My life changed today. When I first got my Chandler and Price press (a 1909 treadle), I didn't know much about presses. The printing area was 10x15", but it's clam shell press, which means it gives one good smack, and the pressure diffuses across that whole area. So clam shells never print well across their full area. I tried to do a couple of prints on it, was dissatisfied with the results (prints are also much darker than type, which is a large percentage of white space and therefore easier to print), and gave up. I love this press for its ease of use. I can do 500 note cards and other small items easily, but I mentally wrote off doing actual art prints on it.
I finally realized this summer that I have much more experience with it now and could probably get it to do more of what I would like. It inks the prints itself, instead of me hand inking, placing the paper and block together on a diagram to get them straight, carrying both to the proof press, and sliding it across. I can do a dozen prints that way instead of 500.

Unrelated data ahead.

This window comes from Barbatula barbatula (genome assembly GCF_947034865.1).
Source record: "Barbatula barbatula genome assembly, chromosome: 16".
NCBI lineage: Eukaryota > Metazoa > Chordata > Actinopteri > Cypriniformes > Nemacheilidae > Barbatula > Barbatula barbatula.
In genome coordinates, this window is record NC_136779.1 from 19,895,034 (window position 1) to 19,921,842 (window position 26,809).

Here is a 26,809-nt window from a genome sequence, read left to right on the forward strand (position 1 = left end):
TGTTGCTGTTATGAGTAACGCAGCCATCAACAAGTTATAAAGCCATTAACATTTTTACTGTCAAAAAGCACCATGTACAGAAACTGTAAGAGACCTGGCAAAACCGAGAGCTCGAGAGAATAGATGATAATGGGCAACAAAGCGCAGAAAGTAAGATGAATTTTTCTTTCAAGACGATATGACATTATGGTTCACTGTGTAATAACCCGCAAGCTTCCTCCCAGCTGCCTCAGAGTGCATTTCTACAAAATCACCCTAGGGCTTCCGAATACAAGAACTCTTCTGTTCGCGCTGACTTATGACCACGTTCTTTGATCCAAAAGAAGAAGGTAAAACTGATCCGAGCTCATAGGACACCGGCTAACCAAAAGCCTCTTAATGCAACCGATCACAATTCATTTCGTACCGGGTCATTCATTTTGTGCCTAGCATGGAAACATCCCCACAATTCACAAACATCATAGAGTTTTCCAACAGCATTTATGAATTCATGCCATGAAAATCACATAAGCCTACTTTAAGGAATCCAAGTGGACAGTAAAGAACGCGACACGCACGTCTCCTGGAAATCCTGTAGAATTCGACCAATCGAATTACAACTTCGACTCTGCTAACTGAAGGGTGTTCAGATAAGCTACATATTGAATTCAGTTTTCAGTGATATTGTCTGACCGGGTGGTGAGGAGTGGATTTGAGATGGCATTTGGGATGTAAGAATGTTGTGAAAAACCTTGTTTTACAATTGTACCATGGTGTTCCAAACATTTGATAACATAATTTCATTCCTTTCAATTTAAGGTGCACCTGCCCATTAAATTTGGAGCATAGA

So lately I've been testing smaller blocks on the press. I started with a 5x7", which worked great when I proofed it (still haven't printed those but will quite soon), and this is a 6x9". I'm going to try an 8x10" next, which is probably about as big as I can go, but still a huge leap for me to be able to do some of my printing in a much less laborious way. I love the carving and creating the image, but the repetitive printing is the least fun for me. Today I did my first block on the C&P and printed an edition of 50 in a couple of hours (including oiling the press, set up, and clean up). Utterly amazing. My prints may be getting a little smaller from here on out...
Here's the proof of the cafe scene I printed today. When the prints dry, I'll be able to scan in a cleaner image that has a background that's whitish, like the paper. This is based on a watercolor done near Montmartre.
Martha Kelly is an artist and illustrator who lives and works in Memphis, Tennessee.
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